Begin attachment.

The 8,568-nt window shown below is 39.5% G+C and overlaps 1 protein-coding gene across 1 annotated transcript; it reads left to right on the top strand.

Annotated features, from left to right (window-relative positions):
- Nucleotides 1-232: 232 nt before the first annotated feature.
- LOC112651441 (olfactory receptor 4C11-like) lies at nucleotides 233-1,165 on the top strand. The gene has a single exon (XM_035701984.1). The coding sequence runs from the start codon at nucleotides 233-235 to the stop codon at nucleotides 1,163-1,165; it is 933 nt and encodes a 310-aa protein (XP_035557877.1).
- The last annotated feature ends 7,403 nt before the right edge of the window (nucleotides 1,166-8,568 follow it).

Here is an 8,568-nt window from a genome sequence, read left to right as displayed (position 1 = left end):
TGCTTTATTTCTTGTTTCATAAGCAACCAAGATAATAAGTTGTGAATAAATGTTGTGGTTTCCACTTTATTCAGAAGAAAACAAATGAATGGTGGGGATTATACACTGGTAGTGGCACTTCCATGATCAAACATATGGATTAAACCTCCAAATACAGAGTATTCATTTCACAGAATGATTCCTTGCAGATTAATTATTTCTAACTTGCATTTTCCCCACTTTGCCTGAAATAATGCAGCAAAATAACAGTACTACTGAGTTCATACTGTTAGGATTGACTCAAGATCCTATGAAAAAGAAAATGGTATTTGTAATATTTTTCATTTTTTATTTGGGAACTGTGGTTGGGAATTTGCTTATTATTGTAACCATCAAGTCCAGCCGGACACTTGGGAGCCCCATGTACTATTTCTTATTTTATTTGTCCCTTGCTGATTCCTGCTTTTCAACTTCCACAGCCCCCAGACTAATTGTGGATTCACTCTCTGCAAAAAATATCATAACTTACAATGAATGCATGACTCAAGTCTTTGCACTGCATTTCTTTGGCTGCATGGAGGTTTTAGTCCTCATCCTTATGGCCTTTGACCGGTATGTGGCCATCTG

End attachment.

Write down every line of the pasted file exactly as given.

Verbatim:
The 8,568-nt window shown below is 39.5% G+C and overlaps 1 protein-coding gene across 1 annotated transcript; it reads left to right on the top strand.

Annotated features, from left to right (window-relative positions):
- Nucleotides 1-232: 232 nt before the first annotated feature.
- LOC112651441 (olfactory receptor 4C11-like) lies at nucleotides 233-1,165 on the top strand. The gene has a single exon (XM_035701984.1). The coding sequence runs from the start codon at nucleotides 233-235 to the stop codon at nucleotides 1,163-1,165; it is 933 nt and encodes a 310-aa protein (XP_035557877.1).
- The last annotated feature ends 7,403 nt before the right edge of the window (nucleotides 1,166-8,568 follow it).

Here is an 8,568-nt window from a genome sequence, read left to right as displayed (position 1 = left end):
TGCTTTATTTCTTGTTTCATAAGCAACCAAGATAATAAGTTGTGAATAAATGTTGTGGTTTCCACTTTATTCAGAAGAAAACAAATGAATGGTGGGGATTATACACTGGTAGTGGCACTTCCATGATCAAACATATGGATTAAACCTCCAAATACAGAGTATTCATTTCACAGAATGATTCCTTGCAGATTAATTATTTCTAACTTGCATTTTCCCCACTTTGCCTGAAATAATGCAGCAAAATAACAGTACTACTGAGTTCATACTGTTAGGATTGACTCAAGATCCTATGAAAAAGAAAATGGTATTTGTAATATTTTTCATTTTTTATTTGGGAACTGTGGTTGGGAATTTGCTTATTATTGTAACCATCAAGTCCAGCCGGACACTTGGGAGCCCCATGTACTATTTCTTATTTTATTTGTCCCTTGCTGATTCCTGCTTTTCAACTTCCACAGCCCCCAGACTAATTGTGGATTCACTCTCTGCAAAAAATATCATAACTTACAATGAATGCATGACTCAAGTCTTTGCACTGCATTTCTTTGGCTGCATGGAGGTTTTAGTCCTCATCCTTATGGCCTTTGACCGGTATGTGGCCATCTG